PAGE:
Whistleblowing in the US: a case of schizophrenia?
The US appears to have a somewhat schizophrenic approach to whistleblowing. While whistleblowers in the US have had a host of federal and state protections and incentives dating back to the 1863 False Claims Act, the fact is that whistleblower protections in the US represent a patchwork of ill-implemented and ill-understood enforcement schemas that practically result in most whistleblowers’ claims going uninvestigated and whistleblowers never fully recovering their prior earnings potential after they become informant.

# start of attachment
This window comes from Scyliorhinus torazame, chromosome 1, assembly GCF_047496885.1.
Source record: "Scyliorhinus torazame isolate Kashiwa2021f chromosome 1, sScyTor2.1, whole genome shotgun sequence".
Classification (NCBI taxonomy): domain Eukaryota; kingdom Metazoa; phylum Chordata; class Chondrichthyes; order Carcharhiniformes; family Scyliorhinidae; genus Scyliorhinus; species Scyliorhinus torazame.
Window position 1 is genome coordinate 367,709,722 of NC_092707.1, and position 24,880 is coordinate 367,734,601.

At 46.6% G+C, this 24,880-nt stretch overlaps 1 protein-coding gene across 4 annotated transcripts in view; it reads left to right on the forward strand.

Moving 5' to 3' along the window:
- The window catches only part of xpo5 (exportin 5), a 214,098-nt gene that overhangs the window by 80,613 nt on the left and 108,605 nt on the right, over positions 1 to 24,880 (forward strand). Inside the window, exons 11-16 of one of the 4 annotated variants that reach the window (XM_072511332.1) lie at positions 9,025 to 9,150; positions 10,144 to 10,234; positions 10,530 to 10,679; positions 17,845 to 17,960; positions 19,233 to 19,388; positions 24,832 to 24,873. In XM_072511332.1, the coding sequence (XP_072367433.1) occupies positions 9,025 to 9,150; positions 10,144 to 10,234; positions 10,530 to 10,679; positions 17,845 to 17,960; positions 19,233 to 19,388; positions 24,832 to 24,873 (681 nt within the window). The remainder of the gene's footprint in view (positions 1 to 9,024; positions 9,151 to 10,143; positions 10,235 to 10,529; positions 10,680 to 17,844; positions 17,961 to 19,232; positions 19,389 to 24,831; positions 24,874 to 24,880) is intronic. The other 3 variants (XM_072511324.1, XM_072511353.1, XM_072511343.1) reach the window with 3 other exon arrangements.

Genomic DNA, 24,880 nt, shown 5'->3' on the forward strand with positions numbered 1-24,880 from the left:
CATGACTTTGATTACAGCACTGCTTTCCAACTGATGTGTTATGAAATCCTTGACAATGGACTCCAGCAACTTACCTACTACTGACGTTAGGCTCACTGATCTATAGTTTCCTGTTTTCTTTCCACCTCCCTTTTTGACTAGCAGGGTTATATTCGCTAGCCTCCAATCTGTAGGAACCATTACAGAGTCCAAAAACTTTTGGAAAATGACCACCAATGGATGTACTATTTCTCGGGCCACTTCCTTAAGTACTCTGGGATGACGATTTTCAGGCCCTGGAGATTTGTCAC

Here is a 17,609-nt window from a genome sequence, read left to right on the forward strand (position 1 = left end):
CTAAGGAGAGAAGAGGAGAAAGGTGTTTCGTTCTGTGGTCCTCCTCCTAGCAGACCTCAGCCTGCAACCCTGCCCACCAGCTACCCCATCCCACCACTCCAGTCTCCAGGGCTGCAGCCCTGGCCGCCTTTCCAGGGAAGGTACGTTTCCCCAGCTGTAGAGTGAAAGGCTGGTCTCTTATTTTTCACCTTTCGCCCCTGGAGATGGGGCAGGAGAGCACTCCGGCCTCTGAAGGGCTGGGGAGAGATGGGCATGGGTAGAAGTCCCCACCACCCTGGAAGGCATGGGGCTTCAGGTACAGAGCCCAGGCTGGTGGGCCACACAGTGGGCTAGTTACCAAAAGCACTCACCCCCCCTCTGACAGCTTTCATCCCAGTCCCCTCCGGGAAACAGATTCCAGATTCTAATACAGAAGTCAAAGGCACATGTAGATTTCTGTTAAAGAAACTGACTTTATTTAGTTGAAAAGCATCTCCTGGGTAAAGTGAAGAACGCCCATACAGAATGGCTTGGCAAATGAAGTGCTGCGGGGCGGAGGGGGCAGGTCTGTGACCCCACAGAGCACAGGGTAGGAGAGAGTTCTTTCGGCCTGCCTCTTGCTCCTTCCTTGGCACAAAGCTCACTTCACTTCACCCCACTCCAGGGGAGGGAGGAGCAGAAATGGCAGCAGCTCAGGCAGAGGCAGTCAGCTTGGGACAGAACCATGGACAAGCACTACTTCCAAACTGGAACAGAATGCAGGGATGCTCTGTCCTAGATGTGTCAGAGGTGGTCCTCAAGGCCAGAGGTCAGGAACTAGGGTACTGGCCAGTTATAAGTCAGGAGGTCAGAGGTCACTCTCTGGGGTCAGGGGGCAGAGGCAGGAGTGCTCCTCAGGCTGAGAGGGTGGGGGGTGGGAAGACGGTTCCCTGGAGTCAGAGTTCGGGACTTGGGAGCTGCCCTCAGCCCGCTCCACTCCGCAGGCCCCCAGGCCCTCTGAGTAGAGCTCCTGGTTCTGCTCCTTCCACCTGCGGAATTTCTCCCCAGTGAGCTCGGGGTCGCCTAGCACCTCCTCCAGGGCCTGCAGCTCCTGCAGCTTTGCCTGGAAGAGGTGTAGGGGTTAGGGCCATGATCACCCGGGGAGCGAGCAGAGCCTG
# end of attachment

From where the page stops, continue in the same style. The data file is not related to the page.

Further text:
Even the most touted Dodd-Frank provisions, related to protecting informants of fraud in publicly held companies, have practically resulted in minimal government activity – with a 4 May 2015 Wall Street Journal article indicating that of the 297 whistleblowers who actually applied for awards since 2011, 247 (83 percent) had received no decision from the SEC. Similarly, from 2011-2014, the SEC received over 10,000 whistleblower tips, yet finished investigating only 50 and made only 17 payouts under the relevant statute through the spring of 2015.
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